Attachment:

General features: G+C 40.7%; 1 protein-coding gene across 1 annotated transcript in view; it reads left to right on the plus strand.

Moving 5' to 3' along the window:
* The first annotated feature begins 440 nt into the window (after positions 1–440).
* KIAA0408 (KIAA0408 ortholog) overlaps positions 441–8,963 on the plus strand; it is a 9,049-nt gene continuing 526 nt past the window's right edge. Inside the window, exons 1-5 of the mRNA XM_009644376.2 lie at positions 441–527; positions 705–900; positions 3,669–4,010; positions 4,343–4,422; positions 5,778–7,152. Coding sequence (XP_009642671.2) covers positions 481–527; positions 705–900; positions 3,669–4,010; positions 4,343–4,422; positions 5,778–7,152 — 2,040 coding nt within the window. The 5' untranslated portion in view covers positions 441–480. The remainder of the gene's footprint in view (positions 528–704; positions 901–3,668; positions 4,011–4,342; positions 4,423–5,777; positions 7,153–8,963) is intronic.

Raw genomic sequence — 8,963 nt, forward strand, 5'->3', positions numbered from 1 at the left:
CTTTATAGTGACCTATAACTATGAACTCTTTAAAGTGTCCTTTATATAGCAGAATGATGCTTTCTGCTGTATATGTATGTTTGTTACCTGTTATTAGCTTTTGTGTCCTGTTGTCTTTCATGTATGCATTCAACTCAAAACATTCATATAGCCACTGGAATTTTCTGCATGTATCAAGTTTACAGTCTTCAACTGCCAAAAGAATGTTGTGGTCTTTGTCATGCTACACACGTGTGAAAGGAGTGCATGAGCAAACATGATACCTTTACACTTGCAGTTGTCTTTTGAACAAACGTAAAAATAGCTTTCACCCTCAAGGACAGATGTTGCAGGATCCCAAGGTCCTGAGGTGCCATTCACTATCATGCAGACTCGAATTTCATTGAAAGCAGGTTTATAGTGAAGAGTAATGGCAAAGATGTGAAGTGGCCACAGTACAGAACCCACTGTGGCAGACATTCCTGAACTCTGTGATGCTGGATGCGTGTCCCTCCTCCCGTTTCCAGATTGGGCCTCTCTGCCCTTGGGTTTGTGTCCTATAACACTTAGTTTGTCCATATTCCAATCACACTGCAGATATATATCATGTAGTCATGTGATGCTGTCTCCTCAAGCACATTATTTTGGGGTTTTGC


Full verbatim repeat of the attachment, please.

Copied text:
General features: G+C 40.7%; 1 protein-coding gene across 1 annotated transcript in view; it reads left to right on the plus strand.

Moving 5' to 3' along the window:
* The first annotated feature begins 440 nt into the window (after positions 1–440).
* KIAA0408 (KIAA0408 ortholog) overlaps positions 441–8,963 on the plus strand; it is a 9,049-nt gene continuing 526 nt past the window's right edge. Inside the window, exons 1-5 of the mRNA XM_009644376.2 lie at positions 441–527; positions 705–900; positions 3,669–4,010; positions 4,343–4,422; positions 5,778–7,152. Coding sequence (XP_009642671.2) covers positions 481–527; positions 705–900; positions 3,669–4,010; positions 4,343–4,422; positions 5,778–7,152 — 2,040 coding nt within the window. The 5' untranslated portion in view covers positions 441–480. The remainder of the gene's footprint in view (positions 528–704; positions 901–3,668; positions 4,011–4,342; positions 4,423–5,777; positions 7,153–8,963) is intronic.

Raw genomic sequence — 8,963 nt, forward strand, 5'->3', positions numbered from 1 at the left:
CTTTATAGTGACCTATAACTATGAACTCTTTAAAGTGTCCTTTATATAGCAGAATGATGCTTTCTGCTGTATATGTATGTTTGTTACCTGTTATTAGCTTTTGTGTCCTGTTGTCTTTCATGTATGCATTCAACTCAAAACATTCATATAGCCACTGGAATTTTCTGCATGTATCAAGTTTACAGTCTTCAACTGCCAAAAGAATGTTGTGGTCTTTGTCATGCTACACACGTGTGAAAGGAGTGCATGAGCAAACATGATACCTTTACACTTGCAGTTGTCTTTTGAACAAACGTAAAAATAGCTTTCACCCTCAAGGACAGATGTTGCAGGATCCCAAGGTCCTGAGGTGCCATTCACTATCATGCAGACTCGAATTTCATTGAAAGCAGGTTTATAGTGAAGAGTAATGGCAAAGATGTGAAGTGGCCACAGTACAGAACCCACTGTGGCAGACATTCCTGAACTCTGTGATGCTGGATGCGTGTCCCTCCTCCCGTTTCCAGATTGGGCCTCTCTGCCCTTGGGTTTGTGTCCTATAACACTTAGTTTGTCCATATTCCAATCACACTGCAGATATATATCATGTAGTCATGTGATGCTGTCTCCTCAAGCACATTATTTTGGGGTTTTGC